Some freedom of speech in the Jewish community!
Here we have a simple attempt by someone to learn about what many would think to be an important episode in Israeli-Zionist history – one that has continued to be suppressed and left unresolved – and the reaction to it – the reading of a book! – is something rather extreme.
This is the standard way of dealing with things in the Jewish world.
Others – non-Jews – can be criticized and attacked, but any critical discussion of Jewish matters is off-limits. Hysteria ensues and mayhem breaks out.
And here we come back to J Street.
In reviewing the list of names of those speaking at the J Street conference, I could not find a single American Sephardic Jew. Indeed, the only Sephardic Jews on the list of speakers were Shlomo Ben-Ami and Amir Peretz, both Israeli Sephardim known for their dovish positions. They were scheduled to speak on a panel devoted to internal Israeli social issues – the word “Sephardi” did not appear in the title of their panel. More than this, the word “Sephardi” did not appear in the J Street program at all.
To contextualize this panel further, the two politicians were scheduled to present with an Ashkenazi member of the Meretz party – a party notoriously biased against Arab Jews. In addition, the panel was to be moderated by yet another Ashkenazi Meretz member. So the context of the panel is quite clear – the Ashkenazim are not only represented, but are able to act as the control mechanism. None of this will be an issue for people like Ben-Ami and Peretz – after all, they are Israeli and have learned all too well that Ashkenazim run everything. It is something that has been ingrained into the very innermost part of their being.
But what I think is even more important than the actual details of the J Street conference is the widespread closed-door policy of Jewish institutions to Sephardi inclusion.
Objections will of course be raised on a number of different levels to my assertion:
There will be those who will point to Sephardi minority status as the reason for such exclusion. Those who point to this fact – which is actually true in demographic terms – will not be able to withstand the larger Jewish dilemma. If Jews are themselves a minority that demands inclusion, how can these same Jews deny inclusion to a minority within their midst? This point has ramifications in terms of the internal Israeli debate over Palestinian Arab inclusion which has its own relation to the Sephardi question – but that is another issue.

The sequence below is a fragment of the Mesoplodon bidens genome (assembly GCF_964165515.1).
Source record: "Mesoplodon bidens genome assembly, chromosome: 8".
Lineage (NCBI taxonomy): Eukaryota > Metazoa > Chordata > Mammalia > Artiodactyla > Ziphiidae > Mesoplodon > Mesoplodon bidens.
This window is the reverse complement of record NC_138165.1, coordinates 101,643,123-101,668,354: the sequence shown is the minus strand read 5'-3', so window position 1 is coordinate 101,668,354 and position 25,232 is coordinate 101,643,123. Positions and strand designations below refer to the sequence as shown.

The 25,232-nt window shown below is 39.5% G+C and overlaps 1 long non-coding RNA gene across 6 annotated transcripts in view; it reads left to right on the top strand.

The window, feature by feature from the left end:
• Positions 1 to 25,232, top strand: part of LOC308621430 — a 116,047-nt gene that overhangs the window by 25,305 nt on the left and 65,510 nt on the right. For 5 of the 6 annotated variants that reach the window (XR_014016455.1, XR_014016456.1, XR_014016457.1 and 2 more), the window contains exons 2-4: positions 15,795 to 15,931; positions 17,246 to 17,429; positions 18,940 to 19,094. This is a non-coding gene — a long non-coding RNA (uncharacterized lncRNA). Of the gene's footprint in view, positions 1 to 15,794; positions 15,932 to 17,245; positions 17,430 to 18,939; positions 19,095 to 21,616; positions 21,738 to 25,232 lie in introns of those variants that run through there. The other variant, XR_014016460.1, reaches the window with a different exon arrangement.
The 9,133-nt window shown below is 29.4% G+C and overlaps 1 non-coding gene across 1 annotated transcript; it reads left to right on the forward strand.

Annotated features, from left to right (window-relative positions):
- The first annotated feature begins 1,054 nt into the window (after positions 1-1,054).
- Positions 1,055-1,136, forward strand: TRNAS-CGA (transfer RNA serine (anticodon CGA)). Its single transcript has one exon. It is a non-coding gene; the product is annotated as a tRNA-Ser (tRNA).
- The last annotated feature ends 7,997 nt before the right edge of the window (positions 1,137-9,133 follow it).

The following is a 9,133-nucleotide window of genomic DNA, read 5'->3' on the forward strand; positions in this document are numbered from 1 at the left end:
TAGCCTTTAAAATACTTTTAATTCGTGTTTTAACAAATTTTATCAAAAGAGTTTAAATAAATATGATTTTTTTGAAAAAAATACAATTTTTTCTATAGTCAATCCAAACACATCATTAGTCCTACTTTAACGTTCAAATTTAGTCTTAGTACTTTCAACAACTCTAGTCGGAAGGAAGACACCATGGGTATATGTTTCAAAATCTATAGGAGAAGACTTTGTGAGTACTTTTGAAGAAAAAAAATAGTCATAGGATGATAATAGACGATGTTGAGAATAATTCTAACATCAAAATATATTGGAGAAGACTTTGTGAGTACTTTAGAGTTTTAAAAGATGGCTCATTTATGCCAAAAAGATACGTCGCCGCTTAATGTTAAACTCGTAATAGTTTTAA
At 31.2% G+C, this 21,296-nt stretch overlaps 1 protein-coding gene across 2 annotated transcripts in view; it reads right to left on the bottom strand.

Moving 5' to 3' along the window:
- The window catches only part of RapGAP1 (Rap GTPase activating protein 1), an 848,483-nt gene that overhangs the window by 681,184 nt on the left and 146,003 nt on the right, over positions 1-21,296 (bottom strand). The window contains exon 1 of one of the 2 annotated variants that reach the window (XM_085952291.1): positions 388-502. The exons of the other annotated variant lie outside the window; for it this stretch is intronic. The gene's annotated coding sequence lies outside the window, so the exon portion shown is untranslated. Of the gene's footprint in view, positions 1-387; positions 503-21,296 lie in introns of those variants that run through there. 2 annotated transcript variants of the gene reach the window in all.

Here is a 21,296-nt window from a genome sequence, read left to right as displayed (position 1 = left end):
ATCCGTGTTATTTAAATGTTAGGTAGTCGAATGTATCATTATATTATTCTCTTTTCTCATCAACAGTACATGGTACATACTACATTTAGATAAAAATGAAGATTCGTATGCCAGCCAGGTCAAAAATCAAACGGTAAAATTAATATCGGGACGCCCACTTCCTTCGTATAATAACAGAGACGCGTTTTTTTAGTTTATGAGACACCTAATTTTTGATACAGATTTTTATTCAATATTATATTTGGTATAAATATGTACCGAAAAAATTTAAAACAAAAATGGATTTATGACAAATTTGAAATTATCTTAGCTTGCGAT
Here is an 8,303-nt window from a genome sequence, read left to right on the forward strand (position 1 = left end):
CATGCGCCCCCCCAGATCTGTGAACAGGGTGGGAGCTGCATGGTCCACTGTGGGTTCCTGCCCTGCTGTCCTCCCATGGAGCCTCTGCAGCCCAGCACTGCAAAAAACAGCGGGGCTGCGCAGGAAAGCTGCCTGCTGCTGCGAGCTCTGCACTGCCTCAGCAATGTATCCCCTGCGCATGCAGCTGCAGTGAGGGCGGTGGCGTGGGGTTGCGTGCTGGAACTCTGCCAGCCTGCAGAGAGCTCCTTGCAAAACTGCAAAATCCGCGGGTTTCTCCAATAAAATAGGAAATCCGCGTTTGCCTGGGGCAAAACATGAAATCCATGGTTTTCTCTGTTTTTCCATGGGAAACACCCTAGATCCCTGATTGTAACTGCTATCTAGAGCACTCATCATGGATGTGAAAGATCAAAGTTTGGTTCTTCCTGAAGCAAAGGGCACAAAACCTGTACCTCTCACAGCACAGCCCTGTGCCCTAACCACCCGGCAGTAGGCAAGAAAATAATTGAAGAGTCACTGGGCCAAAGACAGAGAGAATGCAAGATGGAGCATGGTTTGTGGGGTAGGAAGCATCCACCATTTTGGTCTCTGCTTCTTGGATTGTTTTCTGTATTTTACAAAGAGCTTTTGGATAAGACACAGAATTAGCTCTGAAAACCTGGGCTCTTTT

And then there will be those who will point to the few Sephardim who actually exist in the Jewish institutional world. Without becoming personal about the matter, the very few Sephardic institutions with a national profile have created a number of conflicts for Sephardi advocacy.
These institutions have been forced to internalize the Ashkenazi Jewish agenda and set that agenda as their own. In a complex web of self-deceit and negative cultural assimilation, such organizations and individuals refuse to acknowledge a Sephardi reality that exists independent of the Ashkenazi world.
It is the smart way to go.
As we have learned over many years of Sephardi life in America, if you can’t beat them, join them. In this case, the framework of Sephardi life is to be calibrated in terms of the Ashkenazi agenda – whatever version of that agenda is chosen. Mostly it has been an uncritical Israel advocacy and the promotion of Jewish Orthodoxy. The idea is to show that Sephardim are loyal warriors in the American Jewish cause and will do whatever it takes to assure that the Ashkenazi agenda is actualized. There is no static between a Sephardi agenda and an Ashkenazi one. To make this point even clearer, the Sephardic tradition is often presented institutionally as rooted in the European civilization rather than the Arabic one.
As I have repeatedly stated, the actual roots of Jewish culture in Spain are Arabic and not Latin. By the time the so-called Ladino language took hold among Sephardic Jews – around the 14th century – the “Golden Age” of Sephardic Jews was over. Without denying that great scholars and literary figures emerged in Christian Spain, it must be acknowledged that the basic template of Sephardic identity was predicated on Arabic culture.
Now this point is one of great contention because a key tenet of the Ashkenazi agenda – be it Left-Wing like J Street, or Right-Wing like AIPAC – is that Jews are not Arabs. Arab existence has become magnified for the current Jewish world as the penultimate evil. “Smart” Sephardim not only reject Arab identity, but work diligently to undermine any socio-historical connection between the groups.
Aside from the damage this does to the organic Sephardic identity, it has another important role to play in contemporary Sephardic life: By rejecting the Arab component of Sephardic identity, Sephardi leaders are more easily able to integrate themselves in the world of Ashkenazi Jewish institutions.
This is not a negligible factor.